Faculty: I’m not comfortable asking students to pay so I guess I’ll have to figure out something else to do.  

At this point the logical side of my brain would file this interaction as complete and move on. Meanwhile the people-pleasing, emotional side of my brain would keep re-running this conversation until I would wake up in the middle of the night after dreaming about a group of faculty & students protesting the library for bad service during a pandemic.

I’m not sure if this is a scenario that happened at your library (with or without the stress dreams) but I certainly wasn’t the only librarian at my library having this conversation. As a result, we are incorporating Swank & Kanopy as options for streaming video platforms starting in the fall. 

We only have a limited amount of money to spend on each platform so it’s been difficult for us to decide out how to roll out these new platforms. I’d love to hear from other librarians how you manage these platforms at your school. Do you allocate a certain dollar amount or number of films to each department? Is it first come, first serve? Do you buy based on films you know that faculty use every term?  

I’m also curious to hear from other traditionally residential campuses, do you think the need for streaming video will decline once we “return to normal” in the fall?

How Students Feel Matters

June 4, 2021

This past year I incorporated something very simple into my instructional sessions, a question asked at the start of class: How do you feel about research and research papers? I posed this question (or some form it) using the internet anonymous polling tool Mentimeter, which allows for quick, easy, and visible participation.  Predictably, the answers to this question consistently spoke to student anxiety: including such words as dread, pain, and struggle, and always prominently displaying the words overwhelming and stress/stressed/stressful.

At first, I didn’t have a rationale for starting class this way and wondered whether it was a good use of class time. Still, amidst the pressures and challenges of the pandemic, taking a minute to gauge the emotional temperature in the room felt right. And as I persisted in asking this question, I came to appreciate the way it helped to build community in the room and normalize students’ feelings. Those who felt anxious or worried could literally see the evidence in front of them that they were not alone, and I, as their instructor, was situated to authentically speak to their fears and to offer encouragement, support, and help.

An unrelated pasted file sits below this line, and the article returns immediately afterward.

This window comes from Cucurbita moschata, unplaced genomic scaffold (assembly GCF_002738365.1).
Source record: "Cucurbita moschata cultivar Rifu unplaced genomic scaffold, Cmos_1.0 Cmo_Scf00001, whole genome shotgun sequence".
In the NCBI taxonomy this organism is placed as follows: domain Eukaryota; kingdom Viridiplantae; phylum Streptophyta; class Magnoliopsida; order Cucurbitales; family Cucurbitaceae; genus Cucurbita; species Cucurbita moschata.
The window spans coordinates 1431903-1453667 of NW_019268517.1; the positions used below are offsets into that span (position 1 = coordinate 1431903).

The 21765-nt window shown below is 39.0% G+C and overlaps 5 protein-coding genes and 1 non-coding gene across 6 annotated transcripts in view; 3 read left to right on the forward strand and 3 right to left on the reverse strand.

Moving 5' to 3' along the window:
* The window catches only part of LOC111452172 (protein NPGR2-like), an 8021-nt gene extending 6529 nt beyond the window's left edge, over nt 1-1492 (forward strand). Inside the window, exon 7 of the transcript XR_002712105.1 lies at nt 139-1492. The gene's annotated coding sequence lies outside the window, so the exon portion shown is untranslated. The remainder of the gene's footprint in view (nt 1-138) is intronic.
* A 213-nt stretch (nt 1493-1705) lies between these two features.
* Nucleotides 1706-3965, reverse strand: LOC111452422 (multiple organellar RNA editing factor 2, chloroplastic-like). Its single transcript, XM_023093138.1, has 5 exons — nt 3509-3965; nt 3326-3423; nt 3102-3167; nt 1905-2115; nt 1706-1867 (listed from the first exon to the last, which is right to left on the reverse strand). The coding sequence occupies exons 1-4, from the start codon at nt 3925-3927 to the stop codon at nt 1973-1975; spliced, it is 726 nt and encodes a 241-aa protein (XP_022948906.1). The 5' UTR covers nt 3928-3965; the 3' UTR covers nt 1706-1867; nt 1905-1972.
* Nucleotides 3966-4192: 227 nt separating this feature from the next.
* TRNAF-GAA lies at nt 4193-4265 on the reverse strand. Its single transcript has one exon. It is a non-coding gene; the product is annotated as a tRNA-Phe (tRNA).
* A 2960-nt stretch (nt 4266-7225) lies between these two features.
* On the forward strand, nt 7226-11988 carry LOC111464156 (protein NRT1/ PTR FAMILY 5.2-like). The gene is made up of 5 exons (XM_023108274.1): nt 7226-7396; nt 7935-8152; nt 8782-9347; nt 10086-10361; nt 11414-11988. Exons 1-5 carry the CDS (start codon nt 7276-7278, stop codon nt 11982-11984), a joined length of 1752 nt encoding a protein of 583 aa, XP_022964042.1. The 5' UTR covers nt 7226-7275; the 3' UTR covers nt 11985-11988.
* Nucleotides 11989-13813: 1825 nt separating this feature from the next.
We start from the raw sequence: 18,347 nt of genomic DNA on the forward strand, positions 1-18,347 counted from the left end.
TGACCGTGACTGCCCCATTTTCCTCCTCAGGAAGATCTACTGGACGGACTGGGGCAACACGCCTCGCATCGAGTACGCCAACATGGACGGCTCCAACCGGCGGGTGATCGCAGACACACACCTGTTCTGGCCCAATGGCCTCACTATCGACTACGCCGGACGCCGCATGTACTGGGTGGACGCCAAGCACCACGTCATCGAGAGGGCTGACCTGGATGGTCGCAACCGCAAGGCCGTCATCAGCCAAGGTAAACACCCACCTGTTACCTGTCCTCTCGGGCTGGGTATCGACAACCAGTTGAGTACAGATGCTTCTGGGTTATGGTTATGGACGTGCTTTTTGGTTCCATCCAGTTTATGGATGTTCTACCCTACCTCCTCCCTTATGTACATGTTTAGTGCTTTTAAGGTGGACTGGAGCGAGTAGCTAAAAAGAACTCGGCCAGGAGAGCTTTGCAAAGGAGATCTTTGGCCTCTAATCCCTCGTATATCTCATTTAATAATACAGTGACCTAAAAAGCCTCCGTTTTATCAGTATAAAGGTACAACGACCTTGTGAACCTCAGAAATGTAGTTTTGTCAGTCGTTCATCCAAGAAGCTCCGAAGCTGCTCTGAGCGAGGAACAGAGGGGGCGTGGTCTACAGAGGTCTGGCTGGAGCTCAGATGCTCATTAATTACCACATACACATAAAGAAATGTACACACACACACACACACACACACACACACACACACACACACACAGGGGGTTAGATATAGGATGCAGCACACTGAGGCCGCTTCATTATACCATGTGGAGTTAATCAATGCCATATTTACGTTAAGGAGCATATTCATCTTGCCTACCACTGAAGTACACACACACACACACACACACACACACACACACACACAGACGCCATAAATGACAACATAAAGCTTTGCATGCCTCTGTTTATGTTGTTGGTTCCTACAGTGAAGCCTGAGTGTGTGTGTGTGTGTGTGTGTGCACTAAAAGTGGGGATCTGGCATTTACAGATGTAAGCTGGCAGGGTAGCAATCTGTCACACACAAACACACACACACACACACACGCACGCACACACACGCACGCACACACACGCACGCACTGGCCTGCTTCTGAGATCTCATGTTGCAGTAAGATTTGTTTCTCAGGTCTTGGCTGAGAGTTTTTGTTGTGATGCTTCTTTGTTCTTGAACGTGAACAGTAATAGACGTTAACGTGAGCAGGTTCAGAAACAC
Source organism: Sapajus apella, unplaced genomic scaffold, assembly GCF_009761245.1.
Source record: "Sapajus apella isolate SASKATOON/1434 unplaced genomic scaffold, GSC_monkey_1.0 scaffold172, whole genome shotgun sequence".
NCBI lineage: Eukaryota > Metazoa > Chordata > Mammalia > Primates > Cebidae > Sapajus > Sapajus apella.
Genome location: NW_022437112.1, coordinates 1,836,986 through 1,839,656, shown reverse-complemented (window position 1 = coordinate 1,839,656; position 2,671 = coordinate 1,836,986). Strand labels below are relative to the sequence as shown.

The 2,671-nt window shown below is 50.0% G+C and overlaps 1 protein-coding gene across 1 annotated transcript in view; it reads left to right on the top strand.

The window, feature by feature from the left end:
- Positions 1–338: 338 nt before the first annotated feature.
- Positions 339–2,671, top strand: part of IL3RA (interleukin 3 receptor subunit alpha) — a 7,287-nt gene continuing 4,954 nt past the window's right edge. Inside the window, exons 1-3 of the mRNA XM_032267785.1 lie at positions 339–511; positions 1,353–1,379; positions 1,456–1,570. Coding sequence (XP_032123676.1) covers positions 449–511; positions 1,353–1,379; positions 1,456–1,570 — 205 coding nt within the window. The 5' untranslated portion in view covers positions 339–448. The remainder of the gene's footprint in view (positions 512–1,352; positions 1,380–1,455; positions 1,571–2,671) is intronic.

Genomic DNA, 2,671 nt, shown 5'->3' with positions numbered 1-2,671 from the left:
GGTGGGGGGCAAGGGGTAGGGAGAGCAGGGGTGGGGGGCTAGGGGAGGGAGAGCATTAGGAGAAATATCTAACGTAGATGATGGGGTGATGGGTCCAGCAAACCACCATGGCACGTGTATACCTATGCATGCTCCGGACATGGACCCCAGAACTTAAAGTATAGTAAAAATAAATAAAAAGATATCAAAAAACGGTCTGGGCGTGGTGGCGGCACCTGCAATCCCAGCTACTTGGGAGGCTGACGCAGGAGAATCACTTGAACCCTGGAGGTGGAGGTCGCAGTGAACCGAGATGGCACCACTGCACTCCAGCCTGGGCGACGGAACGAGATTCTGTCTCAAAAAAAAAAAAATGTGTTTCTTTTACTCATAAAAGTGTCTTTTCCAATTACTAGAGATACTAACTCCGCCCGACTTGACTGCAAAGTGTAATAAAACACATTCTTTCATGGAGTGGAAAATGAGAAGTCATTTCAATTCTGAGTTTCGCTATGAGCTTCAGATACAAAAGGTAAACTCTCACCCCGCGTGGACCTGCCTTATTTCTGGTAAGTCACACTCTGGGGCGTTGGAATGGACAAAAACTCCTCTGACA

This past spring, attending ACRL 2020 Virtual, I was delighted to hear a pedagogical argument for this type of question in Liz Chenevey’s presentation: An Emergent Pedagogy of Presence and Care: Addressing Affect in Information Literacy Instruction. Chenevey makes the case that teaching for affect (emotions, moods, motivations, and attitudes) can positively impact not only students’ mental health but also learning, cognition, and behaviors. One way to do this she shares is through the nine principles of Emergent Strategy developed by adrienne maree brown:

  1. Small is good, small is all (the large is a reflection of the small)
  2. Change is constant (be like water)
  3. There is always enough time for the right work
  4. There is a conversation in the room that only these people that this moment can have. Find it.
  5. Never a failure, always a lesson
  6. Trust the people (if you trust the people they become trustworthy)
  7. Move at the speed of trust. Focus on critical connections more than critical mass
  8. Less prep, more presence
  9. What you pay attention to grows